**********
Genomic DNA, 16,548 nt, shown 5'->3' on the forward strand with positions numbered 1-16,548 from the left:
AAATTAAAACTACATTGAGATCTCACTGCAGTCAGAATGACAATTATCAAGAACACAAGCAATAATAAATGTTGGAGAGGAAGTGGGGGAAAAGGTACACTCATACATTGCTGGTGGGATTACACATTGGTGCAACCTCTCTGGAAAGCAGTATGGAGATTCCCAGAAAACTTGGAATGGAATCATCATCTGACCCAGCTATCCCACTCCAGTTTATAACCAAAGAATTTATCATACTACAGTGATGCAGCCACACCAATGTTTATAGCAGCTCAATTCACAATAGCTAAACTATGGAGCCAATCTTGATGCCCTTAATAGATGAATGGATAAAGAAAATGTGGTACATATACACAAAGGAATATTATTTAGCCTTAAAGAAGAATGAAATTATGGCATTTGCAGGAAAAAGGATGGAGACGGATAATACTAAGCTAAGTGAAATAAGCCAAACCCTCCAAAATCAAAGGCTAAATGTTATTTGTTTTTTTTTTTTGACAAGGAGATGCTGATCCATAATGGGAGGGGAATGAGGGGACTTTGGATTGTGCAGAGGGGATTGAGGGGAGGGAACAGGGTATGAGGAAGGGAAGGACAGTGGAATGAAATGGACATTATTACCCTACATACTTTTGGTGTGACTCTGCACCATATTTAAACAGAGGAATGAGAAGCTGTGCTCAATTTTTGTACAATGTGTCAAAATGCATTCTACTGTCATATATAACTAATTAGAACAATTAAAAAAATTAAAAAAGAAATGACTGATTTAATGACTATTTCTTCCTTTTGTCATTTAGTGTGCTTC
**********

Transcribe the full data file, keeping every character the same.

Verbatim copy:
Genomic DNA, 16,548 nt, shown 5'->3' on the forward strand with positions numbered 1-16,548 from the left:
AAATTAAAACTACATTGAGATCTCACTGCAGTCAGAATGACAATTATCAAGAACACAAGCAATAATAAATGTTGGAGAGGAAGTGGGGGAAAAGGTACACTCATACATTGCTGGTGGGATTACACATTGGTGCAACCTCTCTGGAAAGCAGTATGGAGATTCCCAGAAAACTTGGAATGGAATCATCATCTGACCCAGCTATCCCACTCCAGTTTATAACCAAAGAATTTATCATACTACAGTGATGCAGCCACACCAATGTTTATAGCAGCTCAATTCACAATAGCTAAACTATGGAGCCAATCTTGATGCCCTTAATAGATGAATGGATAAAGAAAATGTGGTACATATACACAAAGGAATATTATTTAGCCTTAAAGAAGAATGAAATTATGGCATTTGCAGGAAAAAGGATGGAGACGGATAATACTAAGCTAAGTGAAATAAGCCAAACCCTCCAAAATCAAAGGCTAAATGTTATTTGTTTTTTTTTTTTGACAAGGAGATGCTGATCCATAATGGGAGGGGAATGAGGGGACTTTGGATTGTGCAGAGGGGATTGAGGGGAGGGAACAGGGTATGAGGAAGGGAAGGACAGTGGAATGAAATGGACATTATTACCCTACATACTTTTGGTGTGACTCTGCACCATATTTAAACAGAGGAATGAGAAGCTGTGCTCAATTTTTGTACAATGTGTCAAAATGCATTCTACTGTCATATATAACTAATTAGAACAATTAAAAAAATTAAAAAAGAAATGACTGATTTAATGACTATTTCTTCCTTTTGTCATTTAGTGTGCTTC